Dinesh D'Souza — the conservative filmmaker who pleaded guilty to using straw donors to make an illegal contribution to a Senate candidate — should have come clean to his supporters long ago, said Daniel Halper, online editor for The Weekly Standard.
"He is not an innocent man, and he did commit a criminal activity, and the law should be upheld,'' Halper told "The Steve Malzberg Show'' on Newsmax TV.
"It's unfortunate he would let his supporters go down this rabbit hole knowing full well that he was guilty of this action and not stepping out in front of them, say, 'Don't defend me this time, I screwed up.'''
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D'Souza, whose high-grossing film "2016: Obama's America" was highly critical of the president, admitted Tuesday to making illegal campaign contributions to a U.S. Senate candidate in New York.
The 53-year-old activist entered the plea in federal court in Manhattan on the day his trial was to begin, admitting that two associates each gave $10,000 to Wendy Long's campaign with the understanding that he would reimburse them.
"I did reimburse them," D'Souza told U.S. District Judge Richard Berman. "I knew that causing a campaign contribution to be made in the name of another was wrong and something the law forbids. I deeply regret my conduct."
A plea agreement D'Souza signed calls for him not to challenge any sentence within the range of 10 and 16 months.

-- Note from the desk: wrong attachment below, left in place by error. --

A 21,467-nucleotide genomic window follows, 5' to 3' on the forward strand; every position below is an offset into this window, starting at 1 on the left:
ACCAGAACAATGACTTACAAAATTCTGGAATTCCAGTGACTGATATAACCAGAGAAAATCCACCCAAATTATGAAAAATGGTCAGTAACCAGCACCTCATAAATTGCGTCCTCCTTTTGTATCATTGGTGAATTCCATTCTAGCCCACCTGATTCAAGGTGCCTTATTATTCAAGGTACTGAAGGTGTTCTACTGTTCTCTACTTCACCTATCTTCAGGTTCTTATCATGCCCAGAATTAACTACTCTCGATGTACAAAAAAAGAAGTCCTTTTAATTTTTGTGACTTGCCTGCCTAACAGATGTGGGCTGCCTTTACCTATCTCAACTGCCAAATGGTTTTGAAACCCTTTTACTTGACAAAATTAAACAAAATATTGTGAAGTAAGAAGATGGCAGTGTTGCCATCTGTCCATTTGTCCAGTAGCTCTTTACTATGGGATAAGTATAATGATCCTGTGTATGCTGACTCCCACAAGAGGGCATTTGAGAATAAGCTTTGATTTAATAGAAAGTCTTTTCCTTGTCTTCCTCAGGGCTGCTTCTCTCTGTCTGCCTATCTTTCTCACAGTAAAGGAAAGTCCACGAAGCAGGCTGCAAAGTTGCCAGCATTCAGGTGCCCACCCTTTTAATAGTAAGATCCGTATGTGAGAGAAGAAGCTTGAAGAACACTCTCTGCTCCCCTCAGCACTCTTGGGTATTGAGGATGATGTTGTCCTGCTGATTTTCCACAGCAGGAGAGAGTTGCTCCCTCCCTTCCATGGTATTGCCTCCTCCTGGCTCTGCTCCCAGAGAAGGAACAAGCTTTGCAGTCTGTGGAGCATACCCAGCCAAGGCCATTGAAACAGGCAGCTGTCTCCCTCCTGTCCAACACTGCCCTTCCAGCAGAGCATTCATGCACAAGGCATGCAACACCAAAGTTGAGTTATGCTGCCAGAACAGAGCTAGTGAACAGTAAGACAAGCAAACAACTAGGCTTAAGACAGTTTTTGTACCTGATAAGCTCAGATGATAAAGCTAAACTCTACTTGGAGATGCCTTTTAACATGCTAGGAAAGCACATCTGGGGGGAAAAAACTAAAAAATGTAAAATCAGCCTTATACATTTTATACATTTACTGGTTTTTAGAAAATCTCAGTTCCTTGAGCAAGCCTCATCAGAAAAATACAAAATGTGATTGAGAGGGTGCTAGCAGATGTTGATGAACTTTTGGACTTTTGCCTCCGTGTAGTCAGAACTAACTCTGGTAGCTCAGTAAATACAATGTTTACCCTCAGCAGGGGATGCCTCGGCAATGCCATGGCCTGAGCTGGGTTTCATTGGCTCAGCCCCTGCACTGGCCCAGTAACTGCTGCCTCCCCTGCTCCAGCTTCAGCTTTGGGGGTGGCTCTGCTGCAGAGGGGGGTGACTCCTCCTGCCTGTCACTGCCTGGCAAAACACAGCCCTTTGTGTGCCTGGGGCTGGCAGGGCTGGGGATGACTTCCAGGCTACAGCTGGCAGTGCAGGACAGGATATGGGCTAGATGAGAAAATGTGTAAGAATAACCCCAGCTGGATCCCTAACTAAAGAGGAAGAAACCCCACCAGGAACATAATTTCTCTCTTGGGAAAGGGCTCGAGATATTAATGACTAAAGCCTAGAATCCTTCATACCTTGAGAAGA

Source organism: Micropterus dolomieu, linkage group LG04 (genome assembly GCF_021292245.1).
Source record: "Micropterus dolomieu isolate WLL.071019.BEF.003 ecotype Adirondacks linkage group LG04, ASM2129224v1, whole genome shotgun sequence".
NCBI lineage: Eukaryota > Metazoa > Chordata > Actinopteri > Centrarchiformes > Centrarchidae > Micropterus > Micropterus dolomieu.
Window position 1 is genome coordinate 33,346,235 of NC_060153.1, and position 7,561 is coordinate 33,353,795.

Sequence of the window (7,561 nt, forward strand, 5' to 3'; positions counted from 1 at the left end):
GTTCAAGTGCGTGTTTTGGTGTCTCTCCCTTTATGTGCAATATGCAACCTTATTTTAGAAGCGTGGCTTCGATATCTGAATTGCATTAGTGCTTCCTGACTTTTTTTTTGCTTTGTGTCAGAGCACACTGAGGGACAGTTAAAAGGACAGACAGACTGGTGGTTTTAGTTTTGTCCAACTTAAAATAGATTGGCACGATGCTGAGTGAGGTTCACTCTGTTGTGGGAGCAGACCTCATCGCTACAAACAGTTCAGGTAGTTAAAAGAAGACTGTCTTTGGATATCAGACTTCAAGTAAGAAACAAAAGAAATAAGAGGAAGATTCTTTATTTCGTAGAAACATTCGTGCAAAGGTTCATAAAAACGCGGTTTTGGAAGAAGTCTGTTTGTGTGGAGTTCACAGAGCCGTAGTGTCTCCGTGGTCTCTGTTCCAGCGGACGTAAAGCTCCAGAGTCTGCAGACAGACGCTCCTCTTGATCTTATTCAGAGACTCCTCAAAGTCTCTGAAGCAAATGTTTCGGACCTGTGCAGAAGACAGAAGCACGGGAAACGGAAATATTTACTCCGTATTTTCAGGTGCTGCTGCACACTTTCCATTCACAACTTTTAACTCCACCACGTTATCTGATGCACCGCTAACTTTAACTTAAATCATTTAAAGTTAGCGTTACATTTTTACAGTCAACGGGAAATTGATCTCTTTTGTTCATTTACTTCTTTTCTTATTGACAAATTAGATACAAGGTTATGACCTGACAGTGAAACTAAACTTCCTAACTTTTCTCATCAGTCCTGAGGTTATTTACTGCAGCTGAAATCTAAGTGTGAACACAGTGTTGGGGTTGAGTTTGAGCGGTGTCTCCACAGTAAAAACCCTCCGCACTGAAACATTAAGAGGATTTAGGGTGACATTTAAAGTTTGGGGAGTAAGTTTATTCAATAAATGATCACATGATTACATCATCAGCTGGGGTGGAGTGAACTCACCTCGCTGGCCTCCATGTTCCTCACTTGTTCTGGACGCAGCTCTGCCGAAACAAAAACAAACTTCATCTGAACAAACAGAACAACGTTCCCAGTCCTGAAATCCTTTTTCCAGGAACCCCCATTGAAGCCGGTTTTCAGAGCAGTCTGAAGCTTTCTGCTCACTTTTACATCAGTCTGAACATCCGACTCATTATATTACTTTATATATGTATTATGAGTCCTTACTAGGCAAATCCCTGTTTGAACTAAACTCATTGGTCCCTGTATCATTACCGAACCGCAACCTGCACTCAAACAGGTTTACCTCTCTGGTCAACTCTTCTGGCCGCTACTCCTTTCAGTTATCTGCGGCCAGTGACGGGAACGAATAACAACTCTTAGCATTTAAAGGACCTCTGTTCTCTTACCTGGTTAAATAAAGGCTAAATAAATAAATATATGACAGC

"He owed it to his defenders rather than concoct this notion that he was being unfairly prosecuted," Halper told Malzberg.
"It looks like he's being fairly prosecuted. These laws might not be fair in that maybe the campaign finance laws should be tweaked, etc., etc., but that's a different debate altogether than whether or not the laws on the books should be upheld.
"Obviously, they weren't as he himself plead today, and obviously, he should face the law."
Meanwhile, Halper believes Hillary Clinton's soon-to-be-released memoir "Hard Choices," will deal extensively with the Benghazi attack and its aftermath to diffuse criticism should she decided to run for president.
"If she can talk about Benghazi ad nauseam two or three months from now, certainly by the time she would run for president … she could rightfully state, 'This is old news, I don't want to talk about this, we discussed this at length, and it's in my book,'" Harper said.
"With that said … it's incumbent upon [journalists] to ask serious questions about Benghazi. Now is the chance. If they're not asked now, they're going to have a hard time asking them later.
"Questions of what she did, how she responded, how she led the security situation in Benghazi … Those sorts of questions need to be asked. Whether they will by this media that seems highly uninterested is, well, that's another story."
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